As you may have heard or seen (link, link), three of R. Nosson Slifkin’s books have been banned by a number of prominent talmidei hakhamim. The temptation–especially to those outside the Haredi community–is to portray R. Slifkin as a latter-day Galileo. But the issues are far more complex and subtle.
I do not presume to question or debate the authority of esteemed sages to defend the Torah community from actual or suspected heresy. The question of freedom of inquiry is itself an ancient debate. But, with the greatest deference to the defenders of the faith, we respectfully follow those sages and scholars who followed the well-established path of synthesis between Torah and the other, lesser wisdoms.
R. Nosson Slifkin (link) has written many books about science and Torah and deals with some of the hardest theological questions of the age. He is unapologetic in his investigations, and that frequently leads to rejecting some conventional, traditional explanations. His book The Science of Torah deals with issues such as creation, the age of the universe and evolution. In it, he questions some of the common answers and offers some of his own. Most importantly, he takes science seriously as an intellectual power to be reckoned with. He is on a quest for truth, as is clear from his writing. One of his conclusions is that the world is, contrary to a simple understanding of the Jewish tradition, billions of years old. This is nothing that respected scholars have not said many times already. But now, three of his books have become the center of a new controversy over the limits of religious inquiry.
R. Slifkin’s book Mysterious Creatures deals with animals mentioned in Tanakh and Hazal that seem mythical, like dragons and unicorns, and tries to understand whether these animals really existed or not. He lays down criteria for verification and applies them critically to his subject matter. Throughout the book, he advocates the stance of Hazal and attempts to identify the animals intended. However, and this seems to be a point of controversy, he adopts the position of R. Sherira Gaon, R. Hai Gaon, Rambam, R. Avraham ben HaRambam, R. Samson Raphael Hirsch and many others that Hazal might have, on occasion, relied on the regnant scientific theories of their time and might have, therefore, been inaccurate on matters of scientific fact. I have written extensively on the subject (link) and was even quoted in the acknowledgments section of R. Slifkin’s book. In the most recent issue of Jewish Action, the magazine of the Orthodox Union, this book was warmly reviewed by R. Dr. Eddie Reichman.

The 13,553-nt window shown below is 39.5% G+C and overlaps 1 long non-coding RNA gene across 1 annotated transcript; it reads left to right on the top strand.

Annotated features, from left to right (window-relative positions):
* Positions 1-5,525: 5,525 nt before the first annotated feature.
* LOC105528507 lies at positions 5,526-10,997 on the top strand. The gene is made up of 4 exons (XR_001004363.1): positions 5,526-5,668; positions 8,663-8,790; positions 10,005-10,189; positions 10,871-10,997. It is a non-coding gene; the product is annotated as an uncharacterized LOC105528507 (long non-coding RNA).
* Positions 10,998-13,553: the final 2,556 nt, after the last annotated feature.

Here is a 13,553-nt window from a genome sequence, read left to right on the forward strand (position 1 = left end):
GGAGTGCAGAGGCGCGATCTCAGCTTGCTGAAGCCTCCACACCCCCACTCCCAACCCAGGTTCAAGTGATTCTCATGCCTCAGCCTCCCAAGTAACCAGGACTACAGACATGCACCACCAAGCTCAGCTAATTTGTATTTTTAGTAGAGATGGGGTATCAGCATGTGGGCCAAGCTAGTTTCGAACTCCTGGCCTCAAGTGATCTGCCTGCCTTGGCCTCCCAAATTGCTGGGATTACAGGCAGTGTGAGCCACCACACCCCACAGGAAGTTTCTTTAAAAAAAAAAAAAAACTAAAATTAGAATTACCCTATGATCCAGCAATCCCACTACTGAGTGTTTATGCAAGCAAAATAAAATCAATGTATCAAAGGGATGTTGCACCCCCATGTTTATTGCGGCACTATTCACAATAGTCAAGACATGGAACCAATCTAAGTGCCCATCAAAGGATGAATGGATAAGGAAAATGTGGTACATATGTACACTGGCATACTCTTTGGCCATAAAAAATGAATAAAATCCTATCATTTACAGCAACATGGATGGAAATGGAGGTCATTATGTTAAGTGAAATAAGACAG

R. Slifkin’s most recent book, The Camel, the Hare, & the Hyrax, takes a critical and informed look at the details of kosher signs in animals and attempts to understand these sacred teachings with what we now know about zoology. This book was mentioned on my blog a number of times already (link, translation of approbation from R. Yisrael Belsky, link). From my own perspective, it is essential reading for a serious Jew in the modern world.
A few months ago, R. Elyah Weintraub, a distinguished talmid hakham in Bnei Brak, signed a statement condemning the ideas in the three books described above. This was particularly significant because one of his students had written an approbation for one of the books. However, that ban did not receive widespread publicity, although I know of at least one scholar in Brooklyn who publicly defended R. Slifkin in response to the condemnation. Additionally, several renowned talmidei hakhamim contacted R. Slifkin to voice their sympathy and support, and to urge him to exercise restraint and refrain from responding contentiously to the condemnation. Responding to a controversy only encourages it and fans the flames.